Our research group is interested in the evolution of calcium regulating hormones and the roles in normal and tumour growth.
Comparative endocrinology allows researchers to find novel roles for known hormones or even discover new hormones. Simpler ancestral animals may have a single hormone that has only one function or task and, as animals have evolved, they now may have several hormones that do that one function. This multiplication of hormones ensures survival of that species.
The hormone that interests us the most is parathyroid hormone-related protein (PTHrP) which we have demonstrated in a range of fish and sharks. PTHrP has been shown to be important in a number of cancers in humans and our group is looking at how the comparative approach can shed more light on PTHrP’s role in cancer, particularly breast and bone cancer.
- Dr Janine Danks, Laboratory Chief
- Kristi Milley, PhD student
- Haley Gunn, PhD student
- Dr Roula Papadopoulos, Pathology consultant
Past laboratory members
- Alex Ibrahim - MSc student- 2007
- Yang Liu - Honours student-2008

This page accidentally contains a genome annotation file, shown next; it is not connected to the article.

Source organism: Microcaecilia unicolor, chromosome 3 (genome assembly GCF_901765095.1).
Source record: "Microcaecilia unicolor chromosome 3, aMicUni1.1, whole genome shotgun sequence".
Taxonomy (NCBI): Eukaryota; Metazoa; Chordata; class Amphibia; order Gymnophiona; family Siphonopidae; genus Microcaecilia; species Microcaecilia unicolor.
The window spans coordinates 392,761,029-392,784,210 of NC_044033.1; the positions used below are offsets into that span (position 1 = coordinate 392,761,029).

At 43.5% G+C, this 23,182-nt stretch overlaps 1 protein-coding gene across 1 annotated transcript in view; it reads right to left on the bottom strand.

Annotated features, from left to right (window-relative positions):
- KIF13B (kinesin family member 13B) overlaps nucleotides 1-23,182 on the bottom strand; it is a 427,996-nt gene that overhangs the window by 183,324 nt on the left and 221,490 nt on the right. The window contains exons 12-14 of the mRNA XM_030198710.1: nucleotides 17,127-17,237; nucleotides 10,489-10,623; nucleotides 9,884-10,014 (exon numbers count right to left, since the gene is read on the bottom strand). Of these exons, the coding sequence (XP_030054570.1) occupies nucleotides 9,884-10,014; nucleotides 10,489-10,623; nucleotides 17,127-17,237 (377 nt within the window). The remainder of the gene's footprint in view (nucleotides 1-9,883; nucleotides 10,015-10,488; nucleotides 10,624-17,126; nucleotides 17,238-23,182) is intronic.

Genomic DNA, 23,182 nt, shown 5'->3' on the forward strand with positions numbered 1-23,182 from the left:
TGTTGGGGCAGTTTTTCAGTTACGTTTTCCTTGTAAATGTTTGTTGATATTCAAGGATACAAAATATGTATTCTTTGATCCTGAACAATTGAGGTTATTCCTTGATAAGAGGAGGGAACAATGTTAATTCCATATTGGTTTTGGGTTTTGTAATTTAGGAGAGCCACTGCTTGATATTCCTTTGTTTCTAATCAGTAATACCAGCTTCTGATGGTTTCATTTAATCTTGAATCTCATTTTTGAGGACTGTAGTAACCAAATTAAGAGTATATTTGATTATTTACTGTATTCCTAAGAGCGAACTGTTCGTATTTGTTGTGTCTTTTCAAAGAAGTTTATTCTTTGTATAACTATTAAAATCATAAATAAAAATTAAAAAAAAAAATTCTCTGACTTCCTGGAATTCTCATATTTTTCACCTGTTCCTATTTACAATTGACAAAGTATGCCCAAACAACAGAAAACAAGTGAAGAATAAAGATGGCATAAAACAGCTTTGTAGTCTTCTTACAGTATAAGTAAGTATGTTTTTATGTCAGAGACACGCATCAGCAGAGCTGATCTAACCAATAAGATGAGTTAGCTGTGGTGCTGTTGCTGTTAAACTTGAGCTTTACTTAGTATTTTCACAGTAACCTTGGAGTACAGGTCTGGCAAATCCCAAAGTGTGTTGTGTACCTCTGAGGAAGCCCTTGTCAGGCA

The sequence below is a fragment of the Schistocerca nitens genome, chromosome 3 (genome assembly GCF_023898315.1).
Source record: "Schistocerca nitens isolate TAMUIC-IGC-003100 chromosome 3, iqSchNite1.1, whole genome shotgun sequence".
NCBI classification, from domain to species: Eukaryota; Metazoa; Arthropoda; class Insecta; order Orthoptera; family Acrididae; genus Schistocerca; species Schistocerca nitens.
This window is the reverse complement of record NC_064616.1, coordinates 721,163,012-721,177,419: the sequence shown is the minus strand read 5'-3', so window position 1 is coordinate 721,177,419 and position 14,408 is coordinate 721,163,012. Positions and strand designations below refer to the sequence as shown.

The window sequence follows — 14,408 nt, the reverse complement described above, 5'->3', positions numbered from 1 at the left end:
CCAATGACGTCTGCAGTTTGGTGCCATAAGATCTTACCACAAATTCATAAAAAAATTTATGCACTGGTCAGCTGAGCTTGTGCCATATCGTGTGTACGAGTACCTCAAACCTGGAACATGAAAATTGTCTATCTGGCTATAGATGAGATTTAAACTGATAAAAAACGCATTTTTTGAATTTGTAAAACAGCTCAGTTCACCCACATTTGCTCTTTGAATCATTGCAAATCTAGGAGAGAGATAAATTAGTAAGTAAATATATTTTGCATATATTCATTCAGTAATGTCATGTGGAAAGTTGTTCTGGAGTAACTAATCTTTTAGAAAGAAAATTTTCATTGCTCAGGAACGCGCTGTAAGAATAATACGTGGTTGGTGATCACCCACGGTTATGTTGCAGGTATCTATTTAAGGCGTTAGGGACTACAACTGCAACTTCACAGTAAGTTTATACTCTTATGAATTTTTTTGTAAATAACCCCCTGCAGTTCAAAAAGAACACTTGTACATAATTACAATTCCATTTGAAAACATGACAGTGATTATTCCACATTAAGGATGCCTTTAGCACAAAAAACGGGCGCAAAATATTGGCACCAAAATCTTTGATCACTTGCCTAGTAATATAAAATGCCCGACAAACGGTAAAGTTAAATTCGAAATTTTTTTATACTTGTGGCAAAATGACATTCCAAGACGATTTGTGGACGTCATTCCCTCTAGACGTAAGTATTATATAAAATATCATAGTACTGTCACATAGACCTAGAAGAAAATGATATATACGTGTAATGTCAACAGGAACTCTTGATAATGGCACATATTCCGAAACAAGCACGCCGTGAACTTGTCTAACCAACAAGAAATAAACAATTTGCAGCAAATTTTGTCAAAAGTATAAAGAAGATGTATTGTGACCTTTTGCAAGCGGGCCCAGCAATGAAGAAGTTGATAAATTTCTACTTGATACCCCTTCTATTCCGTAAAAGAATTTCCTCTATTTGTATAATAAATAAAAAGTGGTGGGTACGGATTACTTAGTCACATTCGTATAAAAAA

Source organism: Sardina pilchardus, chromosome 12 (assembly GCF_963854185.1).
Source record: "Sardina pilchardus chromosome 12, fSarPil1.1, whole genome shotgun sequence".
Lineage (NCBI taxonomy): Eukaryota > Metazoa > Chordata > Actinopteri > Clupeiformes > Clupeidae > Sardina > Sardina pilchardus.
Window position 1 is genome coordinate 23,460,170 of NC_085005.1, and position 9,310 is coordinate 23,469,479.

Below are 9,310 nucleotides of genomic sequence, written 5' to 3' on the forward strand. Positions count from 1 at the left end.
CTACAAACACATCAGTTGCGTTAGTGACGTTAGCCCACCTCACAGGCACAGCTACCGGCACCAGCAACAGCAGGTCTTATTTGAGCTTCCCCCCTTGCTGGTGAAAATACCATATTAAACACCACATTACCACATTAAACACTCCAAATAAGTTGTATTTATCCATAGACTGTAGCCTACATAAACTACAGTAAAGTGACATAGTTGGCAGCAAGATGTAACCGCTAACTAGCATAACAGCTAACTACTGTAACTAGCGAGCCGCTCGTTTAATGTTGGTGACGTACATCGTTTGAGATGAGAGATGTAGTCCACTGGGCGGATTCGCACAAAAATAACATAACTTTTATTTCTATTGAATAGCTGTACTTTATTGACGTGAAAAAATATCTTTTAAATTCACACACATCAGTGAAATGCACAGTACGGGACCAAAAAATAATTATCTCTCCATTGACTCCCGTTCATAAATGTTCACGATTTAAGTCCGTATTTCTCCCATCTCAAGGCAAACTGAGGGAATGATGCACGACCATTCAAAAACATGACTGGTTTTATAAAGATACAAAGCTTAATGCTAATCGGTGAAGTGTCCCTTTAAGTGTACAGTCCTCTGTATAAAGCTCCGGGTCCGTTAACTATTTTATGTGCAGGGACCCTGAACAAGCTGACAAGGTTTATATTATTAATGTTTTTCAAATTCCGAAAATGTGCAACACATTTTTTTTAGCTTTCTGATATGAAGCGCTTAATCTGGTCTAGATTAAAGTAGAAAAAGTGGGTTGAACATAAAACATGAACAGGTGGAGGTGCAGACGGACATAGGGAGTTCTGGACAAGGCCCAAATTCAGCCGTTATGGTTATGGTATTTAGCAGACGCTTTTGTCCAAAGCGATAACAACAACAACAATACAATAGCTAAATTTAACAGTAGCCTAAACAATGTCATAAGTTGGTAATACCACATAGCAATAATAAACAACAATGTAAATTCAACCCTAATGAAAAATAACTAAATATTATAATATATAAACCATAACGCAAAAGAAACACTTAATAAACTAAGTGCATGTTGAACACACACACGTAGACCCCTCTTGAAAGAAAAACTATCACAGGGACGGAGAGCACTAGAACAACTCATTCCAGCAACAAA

- Dr Linda Abrahams, The University of Melbourne, Veterinary Science, Werribee
- Prof Venkatesh Byrappa, Institute of Molecular and Cell Biology, Singapore
- Dr Rachel Davey, The University of Melbourne, Department of Medicine, Austin Health, Heidelberg
- Prof Eleanor Mackie, The University of Melbourne, Veterinary Science, Parkville
- Prof T.J Martin, St Vincent’s Institute of Medical Research, Fitzroy
- Prof Tom Rosol, University of Ohio, Veterinary Biosciences, Columbus, Ohio, USA
- Prof Jane Visvader, Walter and Eliza Hall Institute, Parkville
- Dr Carl Walkley, St Vincent’s Institute of Medical Research, Fitzroy
- Dr Tony Mustaers, St Vincent’s Institute of Medical Research, Fitzroy
- Prof Jeff Zajac, The University of Melbourne, Department of Medicine, Austin Health, Heidelberg
Project Grant APP ID 620203, “Effects of Ephrin/Eph and PTHrP signalling on osteosarcoma“ Prof. T.J. Martin (CIA), Dr C Walkley (CIB), Dr. J.A. Danks (CIC) ($623,500) 1/1/2010-31/12/2012
1. Canine mammary tumours as a model for human breast cancer.
PTHrP has been localized in 60% of primary breast tumours (Southby et al, Cancer Res. 50:7710, 1990) and in 11/13 bony metastases (Powell et al, Cancer Res. 51:3059, 1990). In clinical studies it has been shown that the presence of PTHrP in primary tumours gives a better patient prognosis and a lower rate of metastasis to any site (Henderson et al, Cancer Res. 66:2250, 2006).
Better diagnostic and treatment tools have resulted in limited pathological material available for research and this has resulted in the search for new breast cancer models. Some groups have used transgenic animal models and others have suggested natural models, including canine mammary tumours (Rivera et al, Cancer Res. 69:8770, 2009). Dogs are considered a model of natural occurring breast cancer and they live in the same environment as humans.